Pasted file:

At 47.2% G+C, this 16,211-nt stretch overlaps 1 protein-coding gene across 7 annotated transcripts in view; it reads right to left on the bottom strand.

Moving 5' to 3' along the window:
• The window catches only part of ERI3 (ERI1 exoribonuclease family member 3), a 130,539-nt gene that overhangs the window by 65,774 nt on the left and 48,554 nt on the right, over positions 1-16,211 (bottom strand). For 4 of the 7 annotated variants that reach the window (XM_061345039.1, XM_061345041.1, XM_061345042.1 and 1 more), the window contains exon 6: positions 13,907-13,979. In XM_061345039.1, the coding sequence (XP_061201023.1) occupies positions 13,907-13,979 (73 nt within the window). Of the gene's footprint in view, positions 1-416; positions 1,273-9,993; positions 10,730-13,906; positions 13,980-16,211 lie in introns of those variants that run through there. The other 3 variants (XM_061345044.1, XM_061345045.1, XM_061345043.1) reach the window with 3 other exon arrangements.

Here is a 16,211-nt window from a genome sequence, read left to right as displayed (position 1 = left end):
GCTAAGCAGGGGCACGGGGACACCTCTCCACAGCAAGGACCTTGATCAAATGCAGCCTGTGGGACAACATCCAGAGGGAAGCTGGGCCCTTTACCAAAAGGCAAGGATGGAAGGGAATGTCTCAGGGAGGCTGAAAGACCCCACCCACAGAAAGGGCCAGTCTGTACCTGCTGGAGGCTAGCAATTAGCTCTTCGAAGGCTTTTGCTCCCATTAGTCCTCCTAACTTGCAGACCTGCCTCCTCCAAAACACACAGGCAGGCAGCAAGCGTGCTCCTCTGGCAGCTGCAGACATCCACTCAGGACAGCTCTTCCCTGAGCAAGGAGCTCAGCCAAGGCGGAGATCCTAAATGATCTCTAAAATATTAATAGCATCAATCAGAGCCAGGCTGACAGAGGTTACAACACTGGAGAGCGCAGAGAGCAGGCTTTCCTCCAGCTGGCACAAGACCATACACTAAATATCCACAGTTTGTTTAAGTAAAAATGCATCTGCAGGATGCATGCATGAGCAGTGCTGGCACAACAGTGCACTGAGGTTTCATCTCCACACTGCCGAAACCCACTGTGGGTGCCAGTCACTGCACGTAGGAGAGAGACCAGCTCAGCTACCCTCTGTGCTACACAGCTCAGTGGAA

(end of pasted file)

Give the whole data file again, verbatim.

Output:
At 47.2% G+C, this 16,211-nt stretch overlaps 1 protein-coding gene across 7 annotated transcripts in view; it reads right to left on the bottom strand.

Moving 5' to 3' along the window:
• The window catches only part of ERI3 (ERI1 exoribonuclease family member 3), a 130,539-nt gene that overhangs the window by 65,774 nt on the left and 48,554 nt on the right, over positions 1-16,211 (bottom strand). For 4 of the 7 annotated variants that reach the window (XM_061345039.1, XM_061345041.1, XM_061345042.1 and 1 more), the window contains exon 6: positions 13,907-13,979. In XM_061345039.1, the coding sequence (XP_061201023.1) occupies positions 13,907-13,979 (73 nt within the window). Of the gene's footprint in view, positions 1-416; positions 1,273-9,993; positions 10,730-13,906; positions 13,980-16,211 lie in introns of those variants that run through there. The other 3 variants (XM_061345044.1, XM_061345045.1, XM_061345043.1) reach the window with 3 other exon arrangements.

Here is a 16,211-nt window from a genome sequence, read left to right as displayed (position 1 = left end):
GCTAAGCAGGGGCACGGGGACACCTCTCCACAGCAAGGACCTTGATCAAATGCAGCCTGTGGGACAACATCCAGAGGGAAGCTGGGCCCTTTACCAAAAGGCAAGGATGGAAGGGAATGTCTCAGGGAGGCTGAAAGACCCCACCCACAGAAAGGGCCAGTCTGTACCTGCTGGAGGCTAGCAATTAGCTCTTCGAAGGCTTTTGCTCCCATTAGTCCTCCTAACTTGCAGACCTGCCTCCTCCAAAACACACAGGCAGGCAGCAAGCGTGCTCCTCTGGCAGCTGCAGACATCCACTCAGGACAGCTCTTCCCTGAGCAAGGAGCTCAGCCAAGGCGGAGATCCTAAATGATCTCTAAAATATTAATAGCATCAATCAGAGCCAGGCTGACAGAGGTTACAACACTGGAGAGCGCAGAGAGCAGGCTTTCCTCCAGCTGGCACAAGACCATACACTAAATATCCACAGTTTGTTTAAGTAAAAATGCATCTGCAGGATGCATGCATGAGCAGTGCTGGCACAACAGTGCACTGAGGTTTCATCTCCACACTGCCGAAACCCACTGTGGGTGCCAGTCACTGCACGTAGGAGAGAGACCAGCTCAGCTACCCTCTGTGCTACACAGCTCAGTGGAA